National Hepatitis Awareness Month and Hepatitis Testing Day

Dear Colleague,

May 12, 2017

During the month of May, the Nation commemorates National Hepatitis Awareness Month and on May 19, national Hepatitis Testing Day. Both of these observances are a time for action to raise awareness of viral hepatitis as a major public health threat in the United States (U.S.), and encourage testing to identify the millions living with these often silent infections. These observances also provide opportunities to promote other interventions that prevent viral hepatitis, from childhood and adult immunization to safer injection practices among persons who inject drugs.

Millions of Americans are living with hepatitis B virus (HBV) and hepatitis C virus (HCV) infection, and every year more than 22,000 death certificates list HBV (2,000) or HCV (20,000) among causes of death. Yet these deaths are preventable if persons get tested, know they are infected, and receive lifesaving care and treatment for HBV or HCV.

According to the latest 2015 surveillance data compiled by CDC, the number of new (acute) infections of HBV and HCV are rising in the U.S. For example, compared to 2014, the number of reported cases of acute hepatitis B increased 20.7% to 3,370 cases in 2015, and the number of reported cases of acute hepatitis C increased 11% to 2,436 cases in 2015. These increases are occurring despite developments of interventions that prevent viral hepatitis. Although tens of thousands of Americans die of HCV and HBV, only about half of people living with viral hepatitis know they are infected. A safe and effective vaccine prevents HBV transmission, yet coverage of this vaccine remains low among adults at risk for hepatitis B. Increases of HCV incidence are the result of substantial increases in transmission among people who inject drugs. Comprehensive approaches are needed to combat the dual epidemics of opioid addiction and injection-related infectious diseases. Comprehensive syringe services programs (SSPs) are one of many tools that communities can use to prevent hepatitis and other injection-related infectious diseases. Yet, comprehensive SSPs are not always available. These programs also help link people to treatment to stop drug use, testing for infectious diseases that can be spread to others, and other medical care. Findings from a recent publication, Geographic disparities in access to syringe services programs among young people with hepatitis C virus infection in the U.S.External, show that the majority of young persons in the U.S. living with HCV have limited access to SSPs; with the largest gaps in access found in the South and Midwest. In addition, policies related to hepatitis treatment as well as SSPs vary by jurisdiction, State HCV Incidence and Policies Related to Preventive Services, and Treatment Services for Persons Who Inject Drugs.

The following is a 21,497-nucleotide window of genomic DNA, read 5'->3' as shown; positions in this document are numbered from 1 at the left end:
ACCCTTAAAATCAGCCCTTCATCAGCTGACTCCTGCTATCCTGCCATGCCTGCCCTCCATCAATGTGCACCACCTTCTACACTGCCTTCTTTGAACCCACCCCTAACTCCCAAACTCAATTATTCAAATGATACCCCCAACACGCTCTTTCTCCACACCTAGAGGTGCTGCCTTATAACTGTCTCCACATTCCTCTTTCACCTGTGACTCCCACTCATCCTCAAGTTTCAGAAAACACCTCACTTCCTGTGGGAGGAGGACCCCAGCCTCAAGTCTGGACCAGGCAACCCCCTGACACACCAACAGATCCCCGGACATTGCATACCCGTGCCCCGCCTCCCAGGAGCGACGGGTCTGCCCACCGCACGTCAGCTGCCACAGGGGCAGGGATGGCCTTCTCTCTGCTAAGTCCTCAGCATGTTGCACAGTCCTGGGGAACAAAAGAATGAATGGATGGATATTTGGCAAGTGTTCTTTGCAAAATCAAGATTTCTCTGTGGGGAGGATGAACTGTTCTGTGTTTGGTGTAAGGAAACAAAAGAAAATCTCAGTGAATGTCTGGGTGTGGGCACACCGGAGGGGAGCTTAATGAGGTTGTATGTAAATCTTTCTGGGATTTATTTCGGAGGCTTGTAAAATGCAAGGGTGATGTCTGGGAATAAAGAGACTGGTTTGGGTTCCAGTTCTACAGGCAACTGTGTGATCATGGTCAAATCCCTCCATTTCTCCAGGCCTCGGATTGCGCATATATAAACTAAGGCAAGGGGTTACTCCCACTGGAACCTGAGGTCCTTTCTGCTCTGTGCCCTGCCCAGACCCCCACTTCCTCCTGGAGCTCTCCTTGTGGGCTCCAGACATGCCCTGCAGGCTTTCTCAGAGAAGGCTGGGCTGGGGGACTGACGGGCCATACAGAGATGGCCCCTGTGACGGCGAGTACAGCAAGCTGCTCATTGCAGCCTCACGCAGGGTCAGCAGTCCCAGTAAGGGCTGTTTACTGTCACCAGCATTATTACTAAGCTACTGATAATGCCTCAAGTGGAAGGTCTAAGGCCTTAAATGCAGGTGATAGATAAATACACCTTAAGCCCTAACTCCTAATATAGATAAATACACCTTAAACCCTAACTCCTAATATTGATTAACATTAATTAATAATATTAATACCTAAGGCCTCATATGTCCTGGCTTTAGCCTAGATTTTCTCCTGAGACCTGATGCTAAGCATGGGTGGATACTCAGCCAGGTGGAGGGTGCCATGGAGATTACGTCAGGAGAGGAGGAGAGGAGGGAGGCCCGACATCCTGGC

The nation is also seeing an increase in HCV infections among women of childbearing ageExternal. These infections are a threat to the health of both the mother and the child. A recent study using national birth certificate data, found that from 2009–2014, the rate of HCV infection among women with a recent live birth in the U.S. nearly doubled. This increase in maternal HCV infection mirrors increases in acute HCV infection rates (incidence) among adults, particularly young adults in the U.S.

The National Academies of Sciences, Engineering and MedicineExternal recently reviewed the effectiveness of the interventions available to prevent HBV and HCV transmission and disease. Findings from the review led to the development of A National Strategy for the Elimination of Hepatitis B and Hepatitis CExternal as public health threats by 2030. Implementing interventions known to be effective and ongoing collaborations with diverse stakeholders are key as we begin to look toward these goals with activities outlined in the 2017-2020 HHS National Viral Hepatitis Action PlanExternal and the Division of Viral Hepatitis Strategic Plan, 2016-2020Cdc-pdf.

We can prevent new viral hepatitis infections, improve the health of millions of infected persons, and reduce deaths, while also moving toward elimination of viral hepatitis in the United States. We look forward to working with all of you because we cannot do it alone. Thank you for your commitment and hard work.

 

Sincerely,

/Jonathan Mermin/
Jonathan H. Mermin, M.D., MPH
RADM and Assistant Surgeon General, USPHS
Director
National Center for HIV/AIDS, Viral Hepatitis, STD, and TB Prevention
Centers for Disease Control and Prevention
www.cdc.gov/nchhstp

/John Ward/
John W. Ward, MD
Director
Division of Viral Hepatitis
National Center for HIV/AIDS, Viral Hepatitis, STD, and TB Prevention
Centers for Disease Control and Prevention
www.cdc.gov/HEPATITIS[/vc_column_text][/vc_column][/vc_row]

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Page last reviewed: May 17, 2017